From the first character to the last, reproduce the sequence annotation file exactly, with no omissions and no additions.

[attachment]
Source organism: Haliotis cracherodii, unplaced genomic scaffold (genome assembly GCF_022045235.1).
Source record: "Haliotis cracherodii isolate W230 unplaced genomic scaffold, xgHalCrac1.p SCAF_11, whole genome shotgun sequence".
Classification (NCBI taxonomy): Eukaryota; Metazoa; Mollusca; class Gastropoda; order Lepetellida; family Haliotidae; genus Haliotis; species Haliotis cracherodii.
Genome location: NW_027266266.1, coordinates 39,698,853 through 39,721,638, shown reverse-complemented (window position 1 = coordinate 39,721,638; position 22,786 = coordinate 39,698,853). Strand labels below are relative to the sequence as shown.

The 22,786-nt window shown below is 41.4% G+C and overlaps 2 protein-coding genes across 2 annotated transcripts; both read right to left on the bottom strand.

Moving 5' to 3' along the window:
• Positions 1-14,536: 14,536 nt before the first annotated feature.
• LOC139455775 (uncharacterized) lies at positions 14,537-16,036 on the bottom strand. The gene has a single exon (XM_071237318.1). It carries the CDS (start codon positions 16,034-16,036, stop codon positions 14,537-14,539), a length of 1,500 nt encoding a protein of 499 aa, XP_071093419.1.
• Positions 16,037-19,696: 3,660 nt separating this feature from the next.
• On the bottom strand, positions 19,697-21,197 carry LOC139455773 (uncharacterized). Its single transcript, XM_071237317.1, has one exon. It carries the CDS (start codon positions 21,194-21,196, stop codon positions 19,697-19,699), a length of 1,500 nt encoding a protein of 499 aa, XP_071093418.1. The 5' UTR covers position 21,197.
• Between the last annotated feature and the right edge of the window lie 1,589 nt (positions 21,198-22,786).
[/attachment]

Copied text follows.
Source organism: Haliotis cracherodii, unplaced genomic scaffold (genome assembly GCF_022045235.1).
Source record: "Haliotis cracherodii isolate W230 unplaced genomic scaffold, xgHalCrac1.p SCAF_11, whole genome shotgun sequence".
Classification (NCBI taxonomy): Eukaryota; Metazoa; Mollusca; class Gastropoda; order Lepetellida; family Haliotidae; genus Haliotis; species Haliotis cracherodii.
Genome location: NW_027266266.1, coordinates 39,698,853 through 39,721,638, shown reverse-complemented (window position 1 = coordinate 39,721,638; position 22,786 = coordinate 39,698,853). Strand labels below are relative to the sequence as shown.

The 22,786-nt window shown below is 41.4% G+C and overlaps 2 protein-coding genes across 2 annotated transcripts; both read right to left on the bottom strand.

Moving 5' to 3' along the window:
• Positions 1-14,536: 14,536 nt before the first annotated feature.
• LOC139455775 (uncharacterized) lies at positions 14,537-16,036 on the bottom strand. The gene has a single exon (XM_071237318.1). It carries the CDS (start codon positions 16,034-16,036, stop codon positions 14,537-14,539), a length of 1,500 nt encoding a protein of 499 aa, XP_071093419.1.
• Positions 16,037-19,696: 3,660 nt separating this feature from the next.
• On the bottom strand, positions 19,697-21,197 carry LOC139455773 (uncharacterized). Its single transcript, XM_071237317.1, has one exon. It carries the CDS (start codon positions 21,194-21,196, stop codon positions 19,697-19,699), a length of 1,500 nt encoding a protein of 499 aa, XP_071093418.1. The 5' UTR covers position 21,197.
• Between the last annotated feature and the right edge of the window lie 1,589 nt (positions 21,198-22,786).